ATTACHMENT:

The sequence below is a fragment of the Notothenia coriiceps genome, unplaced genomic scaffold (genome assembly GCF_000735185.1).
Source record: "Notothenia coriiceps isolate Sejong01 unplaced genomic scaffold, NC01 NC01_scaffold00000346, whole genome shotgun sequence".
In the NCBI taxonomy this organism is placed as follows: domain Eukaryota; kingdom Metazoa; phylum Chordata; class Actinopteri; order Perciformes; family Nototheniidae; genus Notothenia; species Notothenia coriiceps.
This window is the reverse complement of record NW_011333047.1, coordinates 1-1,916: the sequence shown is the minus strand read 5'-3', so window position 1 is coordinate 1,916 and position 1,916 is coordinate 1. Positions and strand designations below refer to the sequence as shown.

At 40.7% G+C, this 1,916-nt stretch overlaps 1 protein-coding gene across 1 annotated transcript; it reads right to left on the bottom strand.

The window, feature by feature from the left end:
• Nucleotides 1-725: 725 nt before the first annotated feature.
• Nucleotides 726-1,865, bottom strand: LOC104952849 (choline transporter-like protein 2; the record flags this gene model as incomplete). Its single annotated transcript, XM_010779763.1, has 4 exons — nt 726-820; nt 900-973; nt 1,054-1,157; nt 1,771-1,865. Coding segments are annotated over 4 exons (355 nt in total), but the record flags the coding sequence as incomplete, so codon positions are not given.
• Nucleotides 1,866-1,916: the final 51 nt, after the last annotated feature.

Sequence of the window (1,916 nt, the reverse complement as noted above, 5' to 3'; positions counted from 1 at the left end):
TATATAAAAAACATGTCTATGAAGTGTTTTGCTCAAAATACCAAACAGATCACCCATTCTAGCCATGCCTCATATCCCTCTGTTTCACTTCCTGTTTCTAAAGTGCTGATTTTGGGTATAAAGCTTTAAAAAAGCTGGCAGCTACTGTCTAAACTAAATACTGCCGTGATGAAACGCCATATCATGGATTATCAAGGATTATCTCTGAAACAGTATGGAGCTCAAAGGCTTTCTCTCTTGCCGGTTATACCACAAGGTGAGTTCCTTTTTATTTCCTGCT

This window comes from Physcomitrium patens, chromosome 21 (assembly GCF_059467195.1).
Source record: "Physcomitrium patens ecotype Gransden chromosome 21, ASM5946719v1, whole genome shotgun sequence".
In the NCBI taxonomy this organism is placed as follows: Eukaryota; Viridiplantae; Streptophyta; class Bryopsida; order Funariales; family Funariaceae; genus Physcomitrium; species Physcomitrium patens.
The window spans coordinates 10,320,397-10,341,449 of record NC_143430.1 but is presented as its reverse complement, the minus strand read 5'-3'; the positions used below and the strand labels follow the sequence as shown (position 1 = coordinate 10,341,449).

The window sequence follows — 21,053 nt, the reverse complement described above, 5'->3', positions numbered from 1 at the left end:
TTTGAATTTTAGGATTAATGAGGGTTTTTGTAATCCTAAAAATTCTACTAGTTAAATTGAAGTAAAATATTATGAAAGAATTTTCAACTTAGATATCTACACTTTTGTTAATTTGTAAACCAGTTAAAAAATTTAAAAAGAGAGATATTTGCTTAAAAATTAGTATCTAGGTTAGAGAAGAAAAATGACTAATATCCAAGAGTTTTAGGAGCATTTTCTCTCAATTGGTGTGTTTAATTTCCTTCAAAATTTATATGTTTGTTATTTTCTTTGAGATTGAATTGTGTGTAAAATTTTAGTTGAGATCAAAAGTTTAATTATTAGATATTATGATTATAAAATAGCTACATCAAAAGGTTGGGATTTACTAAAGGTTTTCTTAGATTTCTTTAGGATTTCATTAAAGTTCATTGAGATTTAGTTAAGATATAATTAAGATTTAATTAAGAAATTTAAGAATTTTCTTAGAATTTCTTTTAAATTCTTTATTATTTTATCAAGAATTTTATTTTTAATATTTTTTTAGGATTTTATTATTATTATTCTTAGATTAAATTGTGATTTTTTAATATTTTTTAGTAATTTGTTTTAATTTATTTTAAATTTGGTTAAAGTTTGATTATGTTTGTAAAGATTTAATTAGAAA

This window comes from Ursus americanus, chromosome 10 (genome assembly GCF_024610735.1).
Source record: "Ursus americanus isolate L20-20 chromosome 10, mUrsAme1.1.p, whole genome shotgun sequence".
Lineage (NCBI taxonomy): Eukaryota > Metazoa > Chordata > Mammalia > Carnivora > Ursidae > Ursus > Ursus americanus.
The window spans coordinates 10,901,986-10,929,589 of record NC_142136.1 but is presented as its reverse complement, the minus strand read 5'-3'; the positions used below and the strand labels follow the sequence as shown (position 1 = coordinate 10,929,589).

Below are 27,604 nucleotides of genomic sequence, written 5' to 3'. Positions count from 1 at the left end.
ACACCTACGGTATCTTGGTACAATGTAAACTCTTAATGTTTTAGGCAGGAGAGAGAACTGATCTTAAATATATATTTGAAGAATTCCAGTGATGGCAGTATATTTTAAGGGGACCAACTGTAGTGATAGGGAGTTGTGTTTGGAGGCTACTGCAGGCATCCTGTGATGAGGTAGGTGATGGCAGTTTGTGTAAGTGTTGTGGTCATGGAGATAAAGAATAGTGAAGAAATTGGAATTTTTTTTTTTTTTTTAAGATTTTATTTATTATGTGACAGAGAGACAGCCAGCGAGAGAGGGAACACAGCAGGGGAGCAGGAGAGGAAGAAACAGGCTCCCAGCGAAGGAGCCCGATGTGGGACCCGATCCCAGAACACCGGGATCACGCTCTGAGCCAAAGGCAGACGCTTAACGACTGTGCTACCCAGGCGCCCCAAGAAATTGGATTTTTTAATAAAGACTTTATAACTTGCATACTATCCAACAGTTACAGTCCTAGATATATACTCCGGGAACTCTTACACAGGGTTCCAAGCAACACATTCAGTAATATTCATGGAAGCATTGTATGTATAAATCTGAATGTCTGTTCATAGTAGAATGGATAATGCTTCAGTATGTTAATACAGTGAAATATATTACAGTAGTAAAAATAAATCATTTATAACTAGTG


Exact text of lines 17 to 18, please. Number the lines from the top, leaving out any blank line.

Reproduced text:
TTTGAATTTTAGGATTAATGAGGGTTTTTGTAATCCTAAAAATTCTACTAGTTAAATTGAAGTAAAATATTATGAAAGAATTTTCAACTTAGATATCTACACTTTTGTTAATTTGTAAACCAGTTAAAAAATTTAAAAAGAGAGATATTTGCTTAAAAATTAGTATCTAGGTTAGAGAAGAAAAATGACTAATATCCAAGAGTTTTAGGAGCATTTTCTCTCAATTGGTGTGTTTAATTTCCTTCAAAATTTATATGTTTGTTATTTTCTTTGAGATTGAATTGTGTGTAAAATTTTAGTTGAGATCAAAAGTTTAATTATTAGATATTATGATTATAAAATAGCTACATCAAAAGGTTGGGATTTACTAAAGGTTTTCTTAGATTTCTTTAGGATTTCATTAAAGTTCATTGAGATTTAGTTAAGATATAATTAAGATTTAATTAAGAAATTTAAGAATTTTCTTAGAATTTCTTTTAAATTCTTTATTATTTTATCAAGAATTTTATTTTTAATATTTTTTTAGGATTTTATTATTATTATTCTTAGATTAAATTGTGATTTTTTAATATTTTTTAGTAATTTGTTTTAATTTATTTTAAATTTGGTTAAAGTTTGATTATGTTTGTAAAGATTTAATTAGAAA

This window comes from Ursus americanus, chromosome 10 (genome assembly GCF_024610735.1).